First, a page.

Take-Away: The use of a corporate, or professional, trustee can go a long way to maneuver the minefield of family tension and dynamics on a family member’s death. A professional trustee is much better equipped to devote the time necessary to the time-intensive administrative, record-keeping, and investment tasks of trust administration than an individual family member, and objectively administer a complex trust.

Background: Anyone following the saga of the Lisa Marie Presley estate understands just how ugly probate litigation can be. Briefly, Elvis Presley’s only child, Lisa, died at age 54 due to cardiac arrest. Lisa was survived by her mother, Priscilla (Elvis’ widow) and Lisa’s daughter, Riley. Priscilla challenged an amendment to Lisa’s Trust that removed Priscilla and a former business manager as co-trustees, and replaced them with Riley as the sole trustee of Lisa’s Trust. Priscilla has alleged fraud against her granddaughter Riley, and apparently they no longer speak to each other. This Presley litigation is essentially the battle over who controls Elvis’ Graceland estate.

One wonders how things would have turned out if Lisa had named an independent, professional, trustee with the expertise in the administration of Lisa’s Trust, including Graceland, with the objective skills and experience to navigate volatile family dynamics, with the overriding goal to preserve family harmony. All too often we find that individual trustees will be overwhelmed with all of the responsibilities associated with the role of serving as trustee of an irrevocable trust. Nor will such individuals have a full understanding of all the obligations and potential responsibilities that come with the role of trustee. Moreover, an individual trustee will not be properly equipped to handle the variety of fiduciary tasks, not to mention that they will be placed in a very difficult position vis-à-vis the family when tough decisions have to be made that could jeopardize family harmony. In contrast to a family member serving as trustee, a corporate trustee can provide the resources, infrastructure and experience to deal with complex estates and the family dynamics that go along with estate administration.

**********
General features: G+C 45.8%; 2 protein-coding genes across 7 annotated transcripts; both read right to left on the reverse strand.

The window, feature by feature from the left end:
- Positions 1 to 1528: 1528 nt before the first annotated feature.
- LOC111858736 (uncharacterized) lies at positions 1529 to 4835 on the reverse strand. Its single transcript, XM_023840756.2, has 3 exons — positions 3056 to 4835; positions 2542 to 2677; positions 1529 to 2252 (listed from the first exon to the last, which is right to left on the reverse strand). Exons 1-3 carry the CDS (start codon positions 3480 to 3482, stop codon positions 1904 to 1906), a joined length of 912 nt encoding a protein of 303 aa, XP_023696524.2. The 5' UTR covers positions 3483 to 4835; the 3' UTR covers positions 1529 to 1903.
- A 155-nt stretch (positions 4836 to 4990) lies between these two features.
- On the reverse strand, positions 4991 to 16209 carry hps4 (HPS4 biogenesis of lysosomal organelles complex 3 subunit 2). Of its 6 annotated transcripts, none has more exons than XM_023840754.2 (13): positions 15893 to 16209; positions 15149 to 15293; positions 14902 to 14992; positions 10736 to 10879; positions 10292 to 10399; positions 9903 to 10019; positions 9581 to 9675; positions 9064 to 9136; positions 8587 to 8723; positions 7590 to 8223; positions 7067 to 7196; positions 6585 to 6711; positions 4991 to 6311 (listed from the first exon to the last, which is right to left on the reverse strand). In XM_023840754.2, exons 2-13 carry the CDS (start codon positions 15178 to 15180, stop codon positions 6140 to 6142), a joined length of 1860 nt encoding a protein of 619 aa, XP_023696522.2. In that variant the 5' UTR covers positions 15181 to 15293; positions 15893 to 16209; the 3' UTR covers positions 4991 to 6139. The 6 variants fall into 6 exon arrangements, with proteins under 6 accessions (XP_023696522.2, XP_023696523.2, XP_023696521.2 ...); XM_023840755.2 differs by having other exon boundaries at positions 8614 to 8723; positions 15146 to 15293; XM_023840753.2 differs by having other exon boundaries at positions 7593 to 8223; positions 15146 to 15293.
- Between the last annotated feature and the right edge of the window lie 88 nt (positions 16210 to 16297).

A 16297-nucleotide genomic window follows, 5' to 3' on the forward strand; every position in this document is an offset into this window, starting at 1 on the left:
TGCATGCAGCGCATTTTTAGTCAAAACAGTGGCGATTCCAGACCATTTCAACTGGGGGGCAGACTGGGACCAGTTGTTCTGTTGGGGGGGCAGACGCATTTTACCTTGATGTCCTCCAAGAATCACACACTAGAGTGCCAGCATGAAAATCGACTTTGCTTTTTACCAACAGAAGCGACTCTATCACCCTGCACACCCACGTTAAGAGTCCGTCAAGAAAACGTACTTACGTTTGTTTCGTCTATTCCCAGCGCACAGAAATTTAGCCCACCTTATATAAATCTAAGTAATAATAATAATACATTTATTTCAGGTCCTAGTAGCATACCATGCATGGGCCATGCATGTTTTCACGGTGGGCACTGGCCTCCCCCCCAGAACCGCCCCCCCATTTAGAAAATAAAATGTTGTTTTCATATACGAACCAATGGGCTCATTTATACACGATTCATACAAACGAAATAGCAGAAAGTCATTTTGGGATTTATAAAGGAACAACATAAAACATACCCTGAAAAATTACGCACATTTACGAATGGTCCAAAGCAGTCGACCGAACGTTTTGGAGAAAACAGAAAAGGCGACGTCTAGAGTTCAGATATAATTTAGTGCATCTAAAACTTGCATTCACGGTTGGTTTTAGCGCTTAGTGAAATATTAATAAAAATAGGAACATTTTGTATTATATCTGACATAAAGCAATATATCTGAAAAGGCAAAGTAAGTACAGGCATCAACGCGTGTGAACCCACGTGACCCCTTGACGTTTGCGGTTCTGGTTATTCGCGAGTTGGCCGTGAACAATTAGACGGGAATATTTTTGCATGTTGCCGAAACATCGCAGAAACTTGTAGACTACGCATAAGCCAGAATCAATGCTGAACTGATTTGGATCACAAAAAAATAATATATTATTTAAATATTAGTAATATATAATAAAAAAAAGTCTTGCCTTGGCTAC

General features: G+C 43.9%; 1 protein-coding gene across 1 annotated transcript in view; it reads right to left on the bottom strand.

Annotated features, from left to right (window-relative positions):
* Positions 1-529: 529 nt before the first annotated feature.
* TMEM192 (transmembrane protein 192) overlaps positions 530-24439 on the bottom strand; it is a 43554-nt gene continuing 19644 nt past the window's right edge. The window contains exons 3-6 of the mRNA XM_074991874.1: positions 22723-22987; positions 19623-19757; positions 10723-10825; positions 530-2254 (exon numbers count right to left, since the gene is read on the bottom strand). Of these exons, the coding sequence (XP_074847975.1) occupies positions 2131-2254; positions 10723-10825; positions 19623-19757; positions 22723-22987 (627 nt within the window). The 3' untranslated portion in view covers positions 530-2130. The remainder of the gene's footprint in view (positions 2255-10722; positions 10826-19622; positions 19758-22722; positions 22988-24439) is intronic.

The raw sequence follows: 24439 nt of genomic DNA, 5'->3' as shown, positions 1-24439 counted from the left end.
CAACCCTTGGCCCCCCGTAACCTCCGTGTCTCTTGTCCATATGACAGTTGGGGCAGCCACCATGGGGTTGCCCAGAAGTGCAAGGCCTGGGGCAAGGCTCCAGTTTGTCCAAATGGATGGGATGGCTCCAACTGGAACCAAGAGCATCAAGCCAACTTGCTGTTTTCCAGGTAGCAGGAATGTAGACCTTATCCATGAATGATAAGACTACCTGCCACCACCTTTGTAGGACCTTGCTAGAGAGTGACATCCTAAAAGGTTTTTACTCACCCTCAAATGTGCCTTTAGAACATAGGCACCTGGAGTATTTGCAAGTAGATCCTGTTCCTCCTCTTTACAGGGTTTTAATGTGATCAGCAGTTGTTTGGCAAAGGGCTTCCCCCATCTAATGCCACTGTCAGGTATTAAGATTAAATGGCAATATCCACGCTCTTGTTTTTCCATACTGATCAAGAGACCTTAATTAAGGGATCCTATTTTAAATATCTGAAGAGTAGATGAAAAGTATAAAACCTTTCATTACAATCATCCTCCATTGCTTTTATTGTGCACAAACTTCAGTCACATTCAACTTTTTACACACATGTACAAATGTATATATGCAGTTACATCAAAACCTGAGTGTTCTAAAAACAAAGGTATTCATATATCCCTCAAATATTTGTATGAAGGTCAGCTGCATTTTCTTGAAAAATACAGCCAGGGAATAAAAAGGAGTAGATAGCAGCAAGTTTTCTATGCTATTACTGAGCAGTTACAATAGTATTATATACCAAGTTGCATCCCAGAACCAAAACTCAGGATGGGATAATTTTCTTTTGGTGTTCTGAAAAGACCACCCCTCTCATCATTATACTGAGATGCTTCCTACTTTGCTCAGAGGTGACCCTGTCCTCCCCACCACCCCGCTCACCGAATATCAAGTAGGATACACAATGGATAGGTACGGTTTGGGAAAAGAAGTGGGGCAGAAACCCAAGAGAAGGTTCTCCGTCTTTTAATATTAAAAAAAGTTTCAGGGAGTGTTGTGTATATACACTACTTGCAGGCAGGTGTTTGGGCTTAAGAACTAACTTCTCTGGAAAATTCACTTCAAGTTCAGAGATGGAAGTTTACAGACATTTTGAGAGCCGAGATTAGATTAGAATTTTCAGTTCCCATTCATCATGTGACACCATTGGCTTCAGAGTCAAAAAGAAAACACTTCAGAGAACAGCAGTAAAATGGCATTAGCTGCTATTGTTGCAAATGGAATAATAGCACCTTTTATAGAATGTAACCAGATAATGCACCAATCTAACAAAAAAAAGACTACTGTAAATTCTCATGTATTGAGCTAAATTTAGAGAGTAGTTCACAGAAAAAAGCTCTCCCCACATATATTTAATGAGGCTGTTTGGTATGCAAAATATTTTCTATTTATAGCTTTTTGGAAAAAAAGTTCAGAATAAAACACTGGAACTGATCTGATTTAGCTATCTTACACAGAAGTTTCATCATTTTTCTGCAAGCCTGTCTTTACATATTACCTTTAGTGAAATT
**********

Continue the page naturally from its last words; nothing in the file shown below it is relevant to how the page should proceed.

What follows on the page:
Benefits of a Professional Trustee: While each trust and its assets is different, and thus each has its own unique needs and administrative challenges, a list of benefits that normally can be attained by naming a professional trustee follow:

  1. Experience: A corporate trustee is highly trained, which has professional and institutional knowledge and expertise in the legal and administrative aspect of trust management. This is particularly the case when the trust holds a unique asset, e.g., Graceland, which is complex to manage. In addition, corporate trustees have the experience needed to maximize tax savings and deal with compliance issues normally not found in individual family members. A corporate trustee that has special skills or expertise is under a duty to use those skills. [MCL 700.7803.]